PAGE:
David MacKinnon spent previous years constructing songs in a much more literal method than most artists. His melodies bellowed from instruments that had been soldered, hammered, fused and taped. They clanked and rattled with with raw energy that was only contained by the boundaries of plastic and vinyl hosts.
Now, MacKinnon uses a more conventional approach. His latest LP, The Past is a Foreign Country, was created in a style embraced by the jazz greats of years past. MacKinnon brought his wordless vision, a soundtrack to a movie not yet created, to a group of hand picked sessions musicians with the talent and delicate touch needed to fully develop the melodies.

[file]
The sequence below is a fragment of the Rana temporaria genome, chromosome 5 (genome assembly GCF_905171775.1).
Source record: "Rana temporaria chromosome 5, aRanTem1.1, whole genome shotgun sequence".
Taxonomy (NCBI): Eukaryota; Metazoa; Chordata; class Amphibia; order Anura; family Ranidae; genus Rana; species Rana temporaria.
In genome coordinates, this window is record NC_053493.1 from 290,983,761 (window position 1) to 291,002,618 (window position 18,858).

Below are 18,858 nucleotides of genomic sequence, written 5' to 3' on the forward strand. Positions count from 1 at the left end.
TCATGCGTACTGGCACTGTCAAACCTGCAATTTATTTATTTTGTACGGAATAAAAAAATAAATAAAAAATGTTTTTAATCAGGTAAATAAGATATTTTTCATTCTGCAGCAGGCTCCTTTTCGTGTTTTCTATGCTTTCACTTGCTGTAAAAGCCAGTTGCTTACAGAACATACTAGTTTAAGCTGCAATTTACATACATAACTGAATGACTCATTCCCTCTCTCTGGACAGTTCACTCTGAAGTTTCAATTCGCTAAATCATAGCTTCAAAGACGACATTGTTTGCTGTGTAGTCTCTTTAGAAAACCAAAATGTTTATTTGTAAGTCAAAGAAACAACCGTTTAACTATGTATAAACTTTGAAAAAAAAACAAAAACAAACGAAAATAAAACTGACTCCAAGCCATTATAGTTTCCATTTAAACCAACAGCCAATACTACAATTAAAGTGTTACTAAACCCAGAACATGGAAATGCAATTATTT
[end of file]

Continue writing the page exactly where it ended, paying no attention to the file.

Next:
The results speak volumes. In just over 30-minutes, MacKinnon explores several moods and moments. The LP opens with the title track, an uptempo thumper that hints at the political duress of afrobeaters like Fela (or maybe, more accurately the style and swing of Natham Lawr’s Minotaurs), but that frantic energy gives way to jazzy numbers, sparse dark moments, joyous exuberance and tender folksy introspection.
The Past is a Foreign Country is a film that may never exist, but these songs paint such a vivid, beautiful picture and ends with such a triumphant conclusion that I hope one day it will.
MP3:: A. David MacKinnon -